How Many Ditch Diggers Does it Take…

Posted on Jul 13, 2011 | 2 Comments

Cisco Systems has a lot of workers. But it’s about to lose 10,000 of them, or roughly 14% of its workforce, according to Bloomberg. Says one analyst, who is clearly pleased by the development: “The company is not staffed on an appropriate level. They simply have too many employees.”

This complaint about overstaffing at the networking equipment maker has been echoed by other Wall Street analysts, journalists—and even Cisco employees. “Two years ago, the Wall Street Journal detailed a management structure at Cisco that was so byzantine and bureaucratic that it prompted us to wonder aloud whether [Cisco CEO] John Chambers had lost his mind,” Henry Blodget wrote a couple of months ago at Business Insider.

Peter Drucker had a strong aversion to overstaffing and wrote about it frequently. “My first-grade arithmetic primer asked: ‘If it takes two ditch-diggers two days to dig a ditch, how long would it take four ditch-diggers?’” Drucker recounted in The Effective Executive. “In the first grade, the correct answer is, of course, ‘one day.’ In the kind of work, however, with which executives are concerned, the right answer is probably ‘four days’ if not ‘forever.’”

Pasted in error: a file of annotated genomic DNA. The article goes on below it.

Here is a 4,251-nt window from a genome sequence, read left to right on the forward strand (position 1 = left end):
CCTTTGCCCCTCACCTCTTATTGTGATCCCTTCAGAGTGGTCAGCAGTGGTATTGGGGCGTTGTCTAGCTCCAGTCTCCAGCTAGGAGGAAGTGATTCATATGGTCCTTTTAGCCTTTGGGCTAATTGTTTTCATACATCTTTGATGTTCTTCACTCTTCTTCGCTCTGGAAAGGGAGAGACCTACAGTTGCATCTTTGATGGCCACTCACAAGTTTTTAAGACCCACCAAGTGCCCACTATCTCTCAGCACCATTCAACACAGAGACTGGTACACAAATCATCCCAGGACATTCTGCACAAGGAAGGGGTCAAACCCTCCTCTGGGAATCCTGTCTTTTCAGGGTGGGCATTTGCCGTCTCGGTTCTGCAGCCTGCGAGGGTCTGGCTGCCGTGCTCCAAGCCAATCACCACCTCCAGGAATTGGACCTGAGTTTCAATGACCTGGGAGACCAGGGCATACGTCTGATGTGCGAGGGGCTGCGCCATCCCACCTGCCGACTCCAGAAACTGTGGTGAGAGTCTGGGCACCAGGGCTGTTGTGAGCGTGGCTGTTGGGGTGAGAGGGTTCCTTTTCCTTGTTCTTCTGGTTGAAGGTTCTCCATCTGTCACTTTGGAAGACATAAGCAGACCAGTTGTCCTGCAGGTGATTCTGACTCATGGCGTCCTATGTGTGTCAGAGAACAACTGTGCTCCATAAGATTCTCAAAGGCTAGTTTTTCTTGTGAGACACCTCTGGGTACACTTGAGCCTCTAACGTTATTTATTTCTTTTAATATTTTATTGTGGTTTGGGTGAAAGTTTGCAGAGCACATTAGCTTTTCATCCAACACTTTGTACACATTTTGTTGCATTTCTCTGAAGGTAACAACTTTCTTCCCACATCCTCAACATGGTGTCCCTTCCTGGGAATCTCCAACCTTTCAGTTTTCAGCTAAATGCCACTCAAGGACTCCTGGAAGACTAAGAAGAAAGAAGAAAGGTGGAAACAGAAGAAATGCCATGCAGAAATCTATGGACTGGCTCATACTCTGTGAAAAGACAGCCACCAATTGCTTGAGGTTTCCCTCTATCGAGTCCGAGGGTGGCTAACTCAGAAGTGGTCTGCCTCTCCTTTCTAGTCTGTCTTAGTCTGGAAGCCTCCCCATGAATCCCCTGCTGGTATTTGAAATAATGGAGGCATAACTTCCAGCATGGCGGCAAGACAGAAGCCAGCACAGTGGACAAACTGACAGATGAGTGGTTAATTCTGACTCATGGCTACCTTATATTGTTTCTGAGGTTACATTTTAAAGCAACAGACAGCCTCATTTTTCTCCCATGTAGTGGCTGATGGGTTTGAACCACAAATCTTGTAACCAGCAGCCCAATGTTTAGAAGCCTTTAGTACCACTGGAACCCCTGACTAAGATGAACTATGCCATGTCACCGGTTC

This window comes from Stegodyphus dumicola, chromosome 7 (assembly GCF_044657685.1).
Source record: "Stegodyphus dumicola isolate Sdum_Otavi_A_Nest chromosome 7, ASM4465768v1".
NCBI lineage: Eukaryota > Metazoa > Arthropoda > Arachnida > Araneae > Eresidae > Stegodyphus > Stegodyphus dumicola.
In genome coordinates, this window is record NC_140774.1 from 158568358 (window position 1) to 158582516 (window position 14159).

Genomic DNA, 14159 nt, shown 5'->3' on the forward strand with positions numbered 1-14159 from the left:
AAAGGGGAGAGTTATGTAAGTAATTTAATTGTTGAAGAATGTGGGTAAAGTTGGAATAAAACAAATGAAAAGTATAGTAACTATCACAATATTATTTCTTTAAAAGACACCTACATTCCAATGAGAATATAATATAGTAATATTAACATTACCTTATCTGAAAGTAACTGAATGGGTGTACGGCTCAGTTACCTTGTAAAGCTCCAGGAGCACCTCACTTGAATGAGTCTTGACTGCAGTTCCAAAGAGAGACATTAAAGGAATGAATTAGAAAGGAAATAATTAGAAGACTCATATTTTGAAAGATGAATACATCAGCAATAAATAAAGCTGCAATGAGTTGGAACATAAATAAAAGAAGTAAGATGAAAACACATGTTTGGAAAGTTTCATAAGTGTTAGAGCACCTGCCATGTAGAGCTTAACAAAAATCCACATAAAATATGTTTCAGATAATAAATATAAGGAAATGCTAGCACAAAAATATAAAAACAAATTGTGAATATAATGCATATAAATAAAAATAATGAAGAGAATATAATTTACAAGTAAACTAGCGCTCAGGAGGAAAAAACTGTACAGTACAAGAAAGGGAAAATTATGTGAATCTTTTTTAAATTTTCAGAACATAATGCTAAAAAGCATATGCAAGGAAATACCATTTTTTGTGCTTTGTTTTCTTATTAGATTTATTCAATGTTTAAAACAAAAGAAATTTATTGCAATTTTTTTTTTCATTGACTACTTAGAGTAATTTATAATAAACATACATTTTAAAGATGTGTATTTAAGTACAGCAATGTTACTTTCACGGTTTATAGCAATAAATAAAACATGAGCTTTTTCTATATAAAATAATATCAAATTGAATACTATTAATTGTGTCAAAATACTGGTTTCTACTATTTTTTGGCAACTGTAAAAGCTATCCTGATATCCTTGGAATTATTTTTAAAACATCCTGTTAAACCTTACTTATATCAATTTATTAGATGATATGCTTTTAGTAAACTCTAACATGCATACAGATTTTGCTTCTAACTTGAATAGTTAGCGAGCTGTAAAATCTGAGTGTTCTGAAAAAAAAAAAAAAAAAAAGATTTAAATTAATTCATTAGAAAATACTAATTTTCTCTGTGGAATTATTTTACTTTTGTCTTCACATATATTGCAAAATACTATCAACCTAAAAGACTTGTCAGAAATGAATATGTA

Overstaffing doesn’t mean that people sit idle. It means that they work hard on useless things—a circumstance that is difficult to countenance even as we remain deeply worried about the nation’s unemployment crisis (especially in light of last week’s dismal jobs report). “Overstaffing always focuses energies on the inside, on ‘administration’ rather than ‘results,’ on the machinery rather than its purpose,” Drucker explained in an essay collected in Toward the Next Economics. “It always leads to meetings and memoranda becoming ends in themselves. It immobilizes behind a façade of furious busyness.”

By contrast, in a lean organization, “people have room to move without colliding with one another and can do their work without having to explain it all the time.”

Even with U.S. unemployment at 9.2%, do you see overstaffing as a common problem in corporations today? What about at your organization? 


  1. Kalen Fitch
    July 15, 2011

    This is an interesting concept. The most compelling point in my opinion is the following statement: “Overstaffing doesn’t mean that people sit idle. It means that they work hard on useless things”. The cause of this in my opinion is either poor strategy or poor management to strategic objectives. Unfortunately, overstaffing is usually just the result of a higher level problem. On the other hand, America still has some of the highest productivity levels in the world. One final note that you failed to mention, is that the boots on the ground (general labor force) are usually the first ones to notice overstaffing in an organization and the effect can be poor morale.

  2. Meeting Standards | The Drucker Exchange
    February 22, 2012

    [...] mentioned meetings often (here, here and here, for example), not least because Peter Drucker found them to be big potential [...]


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